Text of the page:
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"Here Where We Are Standing, Dinosaurs Did Dance"
Gary Gresl, Wisconsin Academy Gallery, Madison, Wl

by Kevin Cole, Published in Dialogue

Amalgamation, Construction, evolution, and consideration...are words that come to mind. Gary Gresl's assemblages juxtapose the familiar, the forgotten and, at times, the remote through carefully placed found or acquired objects that assume new life as art. Gresl's sculptures provide multiple opportunities for viewers to be transported through time.

The Wisconsin Academy Gallery (Madison) in July presented thirteen works by Gresl that exemplify some of the more original art currently being produced in the state. Curator Randall Berndt commented,"The natural and the manufactured worlds come together to make an accumulated extravaganza of personal expression." With two more exhibitions scheduled in the coming months, art-goers will have more opportunities to relish this Milwaukee artist's creations.

The 59-year-old artist, a collector since childhood, began making art in 1964. Following a development that has taken him from painting to sculpture, the artist has found delight in using objects that surround his world as an also antique dealer and entrepreneur. A warm and friendly, but soft-spoken man, Gresl is in search of something, but this is not a restless search. His art is a running commentary on our world too.

Here...dinosaurs did dance” features six large mixed media sculptures that exhibit the artist at his best.. Gresl’s larger works consistently seem to allow the artist to realize full use of his materials and convey his concepts and ideas completely. Overall, the larger works are more challenging, more colorful, more complex, and provide for greater integration of materials, composition, and textures. These works achieve an impact and presence that is helped by their scale.

The remaining seven smaller sculptures, those with dimensions typically less than forty inches, while humbled by comparison, are not to be overlooked as there is thoughtful sensitivity here. These include six wall-mounted works and one freestanding piece. Of special note among the smaller works is Excollection Minnie Wright, Shannon County, South Dakota, a piece that incorporates a valuable skull of a saber-toothed cat enshrined in a glass case. The title Excollection alludes to a former owner, perhaps, but we are left to speculate and ponder the origin of this stately and beautiful "feline trophy" elegantly adorned in pine cones and framed by rows of silvery Liberty head nickels and other coins.

Another sculpture, Requerdo, Beach Glass, is reminiscent of finds by beachcombers that might be held in a small curio cabinet. In this case, the artist has carefully assembled a near religious shrine of shells, a curious jar of green surf-worn glass, and a background of mystical heart-adorned antique playing cards. A peaceful reverence emanates from this assortment of sea-born and other found objects, almost as if it were plucked from some underwater sanctuary. Requerdo received the highest award for sculpture during the WP&S (Wisconsin Painters & Sculptors, Inc.) "Centennial Exhibition" held at the West Bend Art Museum, October 2000.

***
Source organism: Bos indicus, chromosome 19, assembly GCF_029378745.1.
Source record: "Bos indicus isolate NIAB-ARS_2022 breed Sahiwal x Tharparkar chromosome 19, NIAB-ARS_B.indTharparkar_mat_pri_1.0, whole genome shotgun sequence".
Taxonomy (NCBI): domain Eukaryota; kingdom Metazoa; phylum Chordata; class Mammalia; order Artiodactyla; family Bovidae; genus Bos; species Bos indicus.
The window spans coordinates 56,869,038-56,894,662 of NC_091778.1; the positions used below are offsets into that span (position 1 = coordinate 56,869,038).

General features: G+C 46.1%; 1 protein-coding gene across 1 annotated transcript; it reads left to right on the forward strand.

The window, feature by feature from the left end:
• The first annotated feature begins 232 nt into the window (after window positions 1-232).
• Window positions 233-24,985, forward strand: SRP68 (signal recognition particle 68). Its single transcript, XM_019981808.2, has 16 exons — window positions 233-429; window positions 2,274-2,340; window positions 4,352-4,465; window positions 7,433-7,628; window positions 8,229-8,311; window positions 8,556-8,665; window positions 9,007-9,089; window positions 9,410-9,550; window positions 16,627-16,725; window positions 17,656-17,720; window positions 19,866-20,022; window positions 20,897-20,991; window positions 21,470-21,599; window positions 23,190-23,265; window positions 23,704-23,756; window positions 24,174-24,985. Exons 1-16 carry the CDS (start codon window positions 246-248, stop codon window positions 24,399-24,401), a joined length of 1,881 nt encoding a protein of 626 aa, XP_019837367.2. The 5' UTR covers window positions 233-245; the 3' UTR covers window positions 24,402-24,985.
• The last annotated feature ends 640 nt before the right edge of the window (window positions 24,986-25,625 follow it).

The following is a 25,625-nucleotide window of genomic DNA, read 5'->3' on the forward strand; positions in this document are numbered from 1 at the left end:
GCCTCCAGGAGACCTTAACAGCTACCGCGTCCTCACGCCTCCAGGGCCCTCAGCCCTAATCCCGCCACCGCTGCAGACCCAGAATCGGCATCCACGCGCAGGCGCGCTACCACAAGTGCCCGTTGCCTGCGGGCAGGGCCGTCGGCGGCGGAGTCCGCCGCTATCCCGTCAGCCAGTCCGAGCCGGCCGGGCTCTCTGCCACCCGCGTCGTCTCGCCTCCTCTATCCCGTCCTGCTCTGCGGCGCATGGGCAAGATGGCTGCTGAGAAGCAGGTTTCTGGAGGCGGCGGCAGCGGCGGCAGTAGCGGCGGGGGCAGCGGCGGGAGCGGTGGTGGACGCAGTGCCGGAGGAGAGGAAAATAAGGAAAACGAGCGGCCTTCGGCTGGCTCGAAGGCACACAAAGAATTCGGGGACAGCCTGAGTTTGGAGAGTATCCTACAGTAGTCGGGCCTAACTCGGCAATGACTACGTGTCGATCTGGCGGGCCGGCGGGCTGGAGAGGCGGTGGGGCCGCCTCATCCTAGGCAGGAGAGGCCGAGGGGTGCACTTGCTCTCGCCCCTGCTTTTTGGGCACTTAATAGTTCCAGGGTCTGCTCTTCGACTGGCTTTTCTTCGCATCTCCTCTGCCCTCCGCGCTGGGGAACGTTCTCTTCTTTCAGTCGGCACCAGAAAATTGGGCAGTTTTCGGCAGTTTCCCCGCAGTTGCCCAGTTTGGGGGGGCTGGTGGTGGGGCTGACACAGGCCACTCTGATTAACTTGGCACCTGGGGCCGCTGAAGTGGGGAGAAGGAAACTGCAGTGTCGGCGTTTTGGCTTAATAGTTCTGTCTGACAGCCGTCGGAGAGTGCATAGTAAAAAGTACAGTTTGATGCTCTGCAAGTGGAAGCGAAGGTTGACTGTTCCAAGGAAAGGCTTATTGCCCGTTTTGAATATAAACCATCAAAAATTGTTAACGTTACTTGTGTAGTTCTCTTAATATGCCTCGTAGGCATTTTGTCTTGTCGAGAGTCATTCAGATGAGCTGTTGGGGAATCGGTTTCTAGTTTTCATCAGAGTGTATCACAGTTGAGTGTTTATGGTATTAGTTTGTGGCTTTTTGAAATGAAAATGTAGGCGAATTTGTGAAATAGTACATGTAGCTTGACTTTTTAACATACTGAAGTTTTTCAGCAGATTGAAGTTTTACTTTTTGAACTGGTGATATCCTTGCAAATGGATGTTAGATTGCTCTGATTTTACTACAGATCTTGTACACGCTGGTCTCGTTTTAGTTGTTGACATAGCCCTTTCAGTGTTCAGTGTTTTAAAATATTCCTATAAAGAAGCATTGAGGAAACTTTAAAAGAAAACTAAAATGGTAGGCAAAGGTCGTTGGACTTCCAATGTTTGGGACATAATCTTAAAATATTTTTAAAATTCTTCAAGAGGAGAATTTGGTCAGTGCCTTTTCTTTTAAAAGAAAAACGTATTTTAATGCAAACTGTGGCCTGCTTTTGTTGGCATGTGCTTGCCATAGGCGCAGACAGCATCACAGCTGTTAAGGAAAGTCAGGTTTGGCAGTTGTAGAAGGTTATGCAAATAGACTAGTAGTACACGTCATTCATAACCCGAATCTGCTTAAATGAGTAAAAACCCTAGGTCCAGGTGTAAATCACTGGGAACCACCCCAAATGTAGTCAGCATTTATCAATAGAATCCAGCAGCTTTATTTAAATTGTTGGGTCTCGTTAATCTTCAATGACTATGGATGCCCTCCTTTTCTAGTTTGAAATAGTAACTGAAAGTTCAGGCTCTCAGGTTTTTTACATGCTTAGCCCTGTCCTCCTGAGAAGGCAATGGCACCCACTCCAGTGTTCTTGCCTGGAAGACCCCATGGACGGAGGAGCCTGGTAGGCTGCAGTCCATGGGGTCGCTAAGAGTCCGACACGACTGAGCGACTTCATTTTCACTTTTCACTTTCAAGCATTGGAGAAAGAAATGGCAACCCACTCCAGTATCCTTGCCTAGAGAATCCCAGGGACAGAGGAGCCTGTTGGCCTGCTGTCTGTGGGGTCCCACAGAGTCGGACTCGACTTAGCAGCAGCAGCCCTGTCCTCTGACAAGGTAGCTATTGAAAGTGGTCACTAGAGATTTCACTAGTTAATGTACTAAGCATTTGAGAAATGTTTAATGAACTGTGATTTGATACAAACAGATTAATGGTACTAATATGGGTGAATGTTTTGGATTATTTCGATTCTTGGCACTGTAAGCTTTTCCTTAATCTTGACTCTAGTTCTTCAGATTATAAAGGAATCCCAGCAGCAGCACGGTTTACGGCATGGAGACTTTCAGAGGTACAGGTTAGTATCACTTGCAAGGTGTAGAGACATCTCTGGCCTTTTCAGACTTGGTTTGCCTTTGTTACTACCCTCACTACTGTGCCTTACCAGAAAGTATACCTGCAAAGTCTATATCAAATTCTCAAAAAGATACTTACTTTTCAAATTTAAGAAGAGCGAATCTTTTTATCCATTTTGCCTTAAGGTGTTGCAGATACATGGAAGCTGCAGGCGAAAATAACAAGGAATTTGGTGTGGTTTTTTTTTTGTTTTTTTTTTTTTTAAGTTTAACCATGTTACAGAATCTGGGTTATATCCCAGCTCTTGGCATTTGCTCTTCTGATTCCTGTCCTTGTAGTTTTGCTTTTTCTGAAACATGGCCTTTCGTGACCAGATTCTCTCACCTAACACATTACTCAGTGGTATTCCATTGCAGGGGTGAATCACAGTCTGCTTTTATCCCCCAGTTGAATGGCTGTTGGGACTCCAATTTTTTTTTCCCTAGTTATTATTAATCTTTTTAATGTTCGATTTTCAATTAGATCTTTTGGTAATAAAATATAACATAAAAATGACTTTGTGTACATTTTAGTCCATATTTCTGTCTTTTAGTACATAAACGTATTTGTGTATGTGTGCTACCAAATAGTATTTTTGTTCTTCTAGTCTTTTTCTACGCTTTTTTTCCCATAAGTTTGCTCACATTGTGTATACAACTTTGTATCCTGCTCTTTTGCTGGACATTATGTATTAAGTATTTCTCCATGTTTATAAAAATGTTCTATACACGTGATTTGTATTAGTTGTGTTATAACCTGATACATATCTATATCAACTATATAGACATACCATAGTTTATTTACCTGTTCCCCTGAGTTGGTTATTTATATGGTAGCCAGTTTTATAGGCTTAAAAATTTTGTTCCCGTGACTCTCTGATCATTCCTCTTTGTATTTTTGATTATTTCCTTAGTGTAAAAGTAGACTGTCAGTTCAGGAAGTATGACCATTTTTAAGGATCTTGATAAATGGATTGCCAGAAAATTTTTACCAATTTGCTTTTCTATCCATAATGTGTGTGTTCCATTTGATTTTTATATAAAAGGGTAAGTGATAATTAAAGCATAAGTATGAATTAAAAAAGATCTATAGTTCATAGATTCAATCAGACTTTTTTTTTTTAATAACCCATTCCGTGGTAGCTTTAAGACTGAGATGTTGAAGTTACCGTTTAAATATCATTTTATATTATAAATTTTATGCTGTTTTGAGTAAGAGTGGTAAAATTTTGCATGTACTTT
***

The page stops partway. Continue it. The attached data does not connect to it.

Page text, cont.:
In many ways, Gresl is much ado about Wisconsin—a state that cherishes its natural resources, its history and cultural heritage, and its Heartland values. Painstakingly affixing thousands of tiny fossilized Turitella shells onto John's Sand Crystal, along with antlers, wild game feathers, and the heads of two deer flanking either side of the base, the work references bodies of water such as nearby Lake Michigan and the wild life "up North" in Wisconsin. Here the artist is paying respect to mankind, the ultimate collectors of things. (Or is he simply questioning our role as dominators of the great outdoors?) In either case, it seems fitting that perched atop the piece, in a prominent but rather unnoticeable location, sits a small ceramic nun in her habit watching over that, which is below her.

It is when Gresl is most personal and introspective (The Yellow Cottage on Lake Poygan and Confessional Piece) that his objects seem to take shape spontaneously, naturally, and come alive with an intelligence and artistic logic that flows intuitively. Works like From the Old Boat House at Pike Lake, and Giant Bone from Widow Fisher's Quarry are mesmerizing creations, surely, but seem to reflect more the artist's (shall we say serious) academic background. The latter being more contrived efforts at making art.

Gresl's sculptures are indeed stimulating, intriguing, and largely successful. To his credit, these works are unique, reminiscent, engaging, sometimes solemn, often entertaining, and always highly original.
Those naturally curious and investigative art lovers not familiar with the artworks of Gary Gresl are in for a journey full of wonder when the artist shows more of his works in a solo exhibition at the University of Wisconsin Oshkosh campus, February 6-March 15, 2003. That exhibition is entitled "Mementos & Earthly Things" and will be on view in the Gail Floether Steinhilber Fine Art Gallery. In Milwaukee, Gresl's sculptures can also be seen at the Walker's Point Center for the Arts (WPCA), April 4-May 24, 2003, along with sculptures by Dan McGuire, sculpture professor from the University of Wisconsin Whitewater.

Kevin Cole is an arts consultant, free-lance writer, and independent curator from Milwaukee.

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